“Once, in a contest with a rival, he painted a blue curve on a huge sheet of paper. Then he dipped the feet of a chicken in red paint and persuaded the bird to walk all over the paper. The resulting image, he said, represented the Tatsuta river with red maple leaves floating in it. The judge gave him the prize.” — The Japanese artist Katsushika Hokusai (c. 1760-1849) described in Thomas W. Hodgkinson’s and Hubert van den Bergh’s How to Sound Cultured (2015).
H. Rider Haggard describes fractals:
Out of the vast main aisle there opened here and there smaller caves, exactly, Sir Henry said, as chapels open out of great cathedrals. Some were large, but one or two — and this is a wonderful instance of how nature carries out her handiwork by the same unvarying laws, utterly irrespective of size — were tiny. One little nook, for instance, was no larger than an unusually big doll’s house, and yet it might have been a model for the whole place, for the water dropped, tiny icicles hung, and spar columns were forming in just the same way. — King Solomon’s Mines, 1885, ch. XVI, “The Place of Death”.
οὐσίαν θεοῦ σφαιροειδῆ, μηδὲν ὅμοιον ἔχουσαν ἀνθρώπωι· ὅλον δὲ ὁρᾶν καὶ ὅλον ἀκούειν, μὴ μέντοι ἀναπνεῖν· σύμπαντά τε εἶναι νοῦν καὶ φρόνησιν καὶ ἀίδιον. — Διογένης Λαέρτιος, Βίοι καὶ γνῶμαι τῶν ἐν φιλοσοφίᾳ εὐδοκιμησάντων.
“The substance of God is spherical, in no way resembling man. He is all eye and all ear, but does not breathe; he is the totality of mind and thought, and is eternal.” — Xenophanes’ concept of God in Diogenes Laërtius’ Lives of Eminent Philosophers (c. 280-320 AD), Book IX, chapter 2 (translated by R.D. Hicks, 1925).
« Il n’y avait plus dans la rue que les boutiquiers et les chats. » — Albert Camus, L’Étranger (1942).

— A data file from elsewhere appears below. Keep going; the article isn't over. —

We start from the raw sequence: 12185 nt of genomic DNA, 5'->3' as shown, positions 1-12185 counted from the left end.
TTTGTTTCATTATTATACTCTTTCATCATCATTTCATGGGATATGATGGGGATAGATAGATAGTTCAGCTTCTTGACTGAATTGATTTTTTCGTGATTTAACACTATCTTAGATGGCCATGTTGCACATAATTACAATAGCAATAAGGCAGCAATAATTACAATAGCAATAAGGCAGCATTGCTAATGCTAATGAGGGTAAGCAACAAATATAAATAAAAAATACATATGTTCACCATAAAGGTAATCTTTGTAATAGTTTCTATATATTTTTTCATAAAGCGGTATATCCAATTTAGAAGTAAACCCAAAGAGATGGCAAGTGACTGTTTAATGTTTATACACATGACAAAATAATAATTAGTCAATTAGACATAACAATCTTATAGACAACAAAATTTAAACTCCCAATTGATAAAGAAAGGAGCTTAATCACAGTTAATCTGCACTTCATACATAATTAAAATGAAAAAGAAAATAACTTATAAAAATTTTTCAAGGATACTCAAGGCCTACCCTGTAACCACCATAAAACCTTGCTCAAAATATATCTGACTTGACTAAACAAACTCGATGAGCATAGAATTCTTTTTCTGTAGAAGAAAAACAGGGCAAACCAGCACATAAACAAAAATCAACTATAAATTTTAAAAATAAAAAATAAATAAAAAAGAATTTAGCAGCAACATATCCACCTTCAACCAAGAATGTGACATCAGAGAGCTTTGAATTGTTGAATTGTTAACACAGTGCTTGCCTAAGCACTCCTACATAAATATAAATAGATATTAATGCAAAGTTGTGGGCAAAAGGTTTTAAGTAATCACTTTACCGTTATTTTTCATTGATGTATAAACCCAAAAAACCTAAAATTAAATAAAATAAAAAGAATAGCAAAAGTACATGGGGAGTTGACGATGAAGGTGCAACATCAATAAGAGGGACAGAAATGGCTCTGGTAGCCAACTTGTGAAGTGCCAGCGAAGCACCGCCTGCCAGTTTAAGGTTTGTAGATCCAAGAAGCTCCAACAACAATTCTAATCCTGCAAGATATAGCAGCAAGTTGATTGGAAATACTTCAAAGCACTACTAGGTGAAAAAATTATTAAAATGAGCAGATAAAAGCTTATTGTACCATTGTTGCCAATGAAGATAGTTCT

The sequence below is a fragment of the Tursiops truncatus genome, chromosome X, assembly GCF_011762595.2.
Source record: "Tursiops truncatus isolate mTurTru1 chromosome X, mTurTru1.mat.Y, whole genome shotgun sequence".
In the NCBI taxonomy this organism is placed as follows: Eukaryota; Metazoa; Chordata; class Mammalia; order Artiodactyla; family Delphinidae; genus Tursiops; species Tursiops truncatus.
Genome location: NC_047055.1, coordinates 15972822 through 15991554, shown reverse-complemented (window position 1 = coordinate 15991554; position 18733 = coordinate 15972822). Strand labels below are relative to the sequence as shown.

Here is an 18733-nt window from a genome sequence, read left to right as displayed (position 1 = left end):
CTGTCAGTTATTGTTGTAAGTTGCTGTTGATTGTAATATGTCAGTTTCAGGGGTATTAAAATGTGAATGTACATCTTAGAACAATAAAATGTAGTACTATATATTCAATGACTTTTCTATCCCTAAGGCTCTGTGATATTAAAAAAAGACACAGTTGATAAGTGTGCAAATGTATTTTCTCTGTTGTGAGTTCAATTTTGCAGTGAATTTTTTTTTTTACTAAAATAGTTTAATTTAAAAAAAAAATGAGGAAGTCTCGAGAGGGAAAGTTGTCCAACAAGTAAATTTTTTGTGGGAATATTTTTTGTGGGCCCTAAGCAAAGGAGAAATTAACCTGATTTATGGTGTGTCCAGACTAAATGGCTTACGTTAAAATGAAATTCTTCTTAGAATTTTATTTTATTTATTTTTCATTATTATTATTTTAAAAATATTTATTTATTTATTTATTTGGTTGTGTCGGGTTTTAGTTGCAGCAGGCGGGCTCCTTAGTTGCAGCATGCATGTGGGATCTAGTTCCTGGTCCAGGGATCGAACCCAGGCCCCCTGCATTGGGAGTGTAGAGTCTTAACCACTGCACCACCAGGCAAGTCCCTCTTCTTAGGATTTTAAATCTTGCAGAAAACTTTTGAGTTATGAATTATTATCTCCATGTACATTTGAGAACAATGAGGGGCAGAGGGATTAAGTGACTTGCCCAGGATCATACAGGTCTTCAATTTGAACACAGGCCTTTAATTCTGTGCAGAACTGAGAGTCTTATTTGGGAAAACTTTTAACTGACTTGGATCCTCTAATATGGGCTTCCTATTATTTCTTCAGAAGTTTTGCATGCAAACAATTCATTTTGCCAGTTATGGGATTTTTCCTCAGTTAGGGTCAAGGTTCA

“There was no longer anything in the street but shopkeepers and cats.” — Camus, The Outsider.
κατ’ ἐπακολούθημα δὲ καὶ περὶ τῆς ἐγκυκλίου καλουμένης παιδείας, εἰς ὅσα εὔχρηστος, περί τε ἀστρολογικῆς καὶ μαθηματικῆς καὶ μαγικῆς γοητείας τε ἐπιδραμητέον. αὐχοῦσι γὰρ δὴ καὶ ἐπὶ ταῖσδε οἱ Πανέλληνες ὡς μεγίσταις ἐπιστήμαις. — Κλήμης ὁ Ἀλεξανδρεύς, Στρώματα.
“By consequence, also we must treat of what is called the curriculum of study — how far it is serviceable; and of astrology, and mathematics, and magic, and sorcery. For all the Greeks boast of these as the highest sciences.” — Clement of Alexandria, The Stromata, Book II.
Muerto, no faltarán manos piadosas que me tiren por la baranda; mi sepultura será el aire insondable; mi cuerpo se hundirá largamente y se corromperá y disolverá en el viento engendrado por la caída, que es infinita. — «La biblioteca de Babel» (1941), Jorge Luis Borges (1899–1986).
When I die, there shall be no lack of pious hands to cast me over the railing; my grave shall be the fathomless air; my body shall fall for ever and rot and dissolve in the wind generated by the fall, which is everlasting. — “The Library of Babel”, Jorge Luis Borges.
— Croyez-vous aux idées dangereuses ?
— Qu’entendez-vous par là ?
— Croyez-vous que certaines idées soient aussi dangereuses pour certains esprits que le poison pour le corps ?
— Mais, oui, peut-être.
Guy de Maupassant, « Divorce » (1888)
“Do you believe in dangerous ideas?”
“What do you mean by that?”
“Do you believe that certain ideas are as dangerous for some minds as poison is for the body?”
“Well, yes, perhaps.”
“Soon he was lost in his labour and oblivious to everything but the problem of how to find a word of one syllable that meant Supralapsarianism.” — P.G. Wodehouse, Mulliner Nights (1933).